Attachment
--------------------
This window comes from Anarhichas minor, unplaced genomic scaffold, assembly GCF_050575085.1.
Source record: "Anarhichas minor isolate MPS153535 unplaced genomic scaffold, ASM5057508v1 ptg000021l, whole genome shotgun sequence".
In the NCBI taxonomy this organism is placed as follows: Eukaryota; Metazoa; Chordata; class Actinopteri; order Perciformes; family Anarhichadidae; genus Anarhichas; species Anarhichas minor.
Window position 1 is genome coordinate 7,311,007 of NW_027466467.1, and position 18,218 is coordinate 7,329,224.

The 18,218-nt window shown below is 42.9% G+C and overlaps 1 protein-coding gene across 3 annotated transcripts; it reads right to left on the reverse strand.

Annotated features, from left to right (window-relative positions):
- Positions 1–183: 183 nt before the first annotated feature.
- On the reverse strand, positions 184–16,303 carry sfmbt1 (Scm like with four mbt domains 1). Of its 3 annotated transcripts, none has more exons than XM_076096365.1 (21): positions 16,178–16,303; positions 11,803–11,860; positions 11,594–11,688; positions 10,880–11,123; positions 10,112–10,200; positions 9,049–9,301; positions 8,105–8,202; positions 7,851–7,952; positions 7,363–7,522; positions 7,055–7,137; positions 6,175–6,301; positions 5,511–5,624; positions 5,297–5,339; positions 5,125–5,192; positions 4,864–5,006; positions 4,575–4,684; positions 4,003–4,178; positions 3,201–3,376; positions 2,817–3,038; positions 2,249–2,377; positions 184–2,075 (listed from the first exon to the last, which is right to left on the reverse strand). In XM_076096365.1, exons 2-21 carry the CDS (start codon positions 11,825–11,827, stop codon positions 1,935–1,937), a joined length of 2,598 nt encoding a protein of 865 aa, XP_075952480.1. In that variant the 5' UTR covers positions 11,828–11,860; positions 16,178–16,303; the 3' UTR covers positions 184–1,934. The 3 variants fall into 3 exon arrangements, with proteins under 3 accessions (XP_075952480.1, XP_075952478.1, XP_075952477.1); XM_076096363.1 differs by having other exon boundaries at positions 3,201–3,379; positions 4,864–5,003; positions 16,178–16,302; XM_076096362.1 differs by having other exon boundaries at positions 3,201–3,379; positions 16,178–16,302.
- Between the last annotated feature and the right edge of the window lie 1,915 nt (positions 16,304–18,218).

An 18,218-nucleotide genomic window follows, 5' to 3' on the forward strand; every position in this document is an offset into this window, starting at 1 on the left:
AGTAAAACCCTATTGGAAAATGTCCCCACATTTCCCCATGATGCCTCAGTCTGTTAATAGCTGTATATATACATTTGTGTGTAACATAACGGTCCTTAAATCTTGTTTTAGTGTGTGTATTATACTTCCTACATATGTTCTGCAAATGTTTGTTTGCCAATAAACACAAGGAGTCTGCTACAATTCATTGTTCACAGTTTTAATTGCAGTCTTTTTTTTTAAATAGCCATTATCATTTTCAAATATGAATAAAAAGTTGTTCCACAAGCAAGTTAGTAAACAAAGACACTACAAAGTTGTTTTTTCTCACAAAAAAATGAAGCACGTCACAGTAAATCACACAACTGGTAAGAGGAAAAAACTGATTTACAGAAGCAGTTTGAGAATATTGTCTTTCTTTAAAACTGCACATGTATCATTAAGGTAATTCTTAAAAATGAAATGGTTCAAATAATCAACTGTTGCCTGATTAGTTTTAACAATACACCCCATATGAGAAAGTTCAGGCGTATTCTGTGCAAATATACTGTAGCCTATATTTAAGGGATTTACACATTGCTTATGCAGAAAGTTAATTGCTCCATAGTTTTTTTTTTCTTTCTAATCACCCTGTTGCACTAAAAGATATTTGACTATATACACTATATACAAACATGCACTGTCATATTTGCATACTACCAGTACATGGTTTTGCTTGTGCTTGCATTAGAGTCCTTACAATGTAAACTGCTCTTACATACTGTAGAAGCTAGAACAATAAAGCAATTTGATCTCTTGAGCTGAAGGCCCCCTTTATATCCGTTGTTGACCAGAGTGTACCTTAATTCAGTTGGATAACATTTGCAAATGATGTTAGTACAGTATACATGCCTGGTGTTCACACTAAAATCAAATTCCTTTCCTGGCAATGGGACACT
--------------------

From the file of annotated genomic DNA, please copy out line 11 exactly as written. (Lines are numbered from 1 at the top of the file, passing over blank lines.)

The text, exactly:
AGTAAAACCCTATTGGAAAATGTCCCCACATTTCCCCATGATGCCTCAGTCTGTTAATAGCTGTATATATACATTTGTGTGTAACATAACGGTCCTTAAATCTTGTTTTAGTGTGTGTATTATACTTCCTACATATGTTCTGCAAATGTTTGTTTGCCAATAAACACAAGGAGTCTGCTACAATTCATTGTTCACAGTTTTAATTGCAGTCTTTTTTTTTAAATAGCCATTATCATTTTCAAATATGAATAAAAAGTTGTTCCACAAGCAAGTTAGTAAACAAAGACACTACAAAGTTGTTTTTTCTCACAAAAAAATGAAGCACGTCACAGTAAATCACACAACTGGTAAGAGGAAAAAACTGATTTACAGAAGCAGTTTGAGAATATTGTCTTTCTTTAAAACTGCACATGTATCATTAAGGTAATTCTTAAAAATGAAATGGTTCAAATAATCAACTGTTGCCTGATTAGTTTTAACAATACACCCCATATGAGAAAGTTCAGGCGTATTCTGTGCAAATATACTGTAGCCTATATTTAAGGGATTTACACATTGCTTATGCAGAAAGTTAATTGCTCCATAGTTTTTTTTTTCTTTCTAATCACCCTGTTGCACTAAAAGATATTTGACTATATACACTATATACAAACATGCACTGTCATATTTGCATACTACCAGTACATGGTTTTGCTTGTGCTTGCATTAGAGTCCTTACAATGTAAACTGCTCTTACATACTGTAGAAGCTAGAACAATAAAGCAATTTGATCTCTTGAGCTGAAGGCCCCCTTTATATCCGTTGTTGACCAGAGTGTACCTTAATTCAGTTGGATAACATTTGCAAATGATGTTAGTACAGTATACATGCCTGGTGTTCACACTAAAATCAAATTCCTTTCCTGGCAATGGGACACT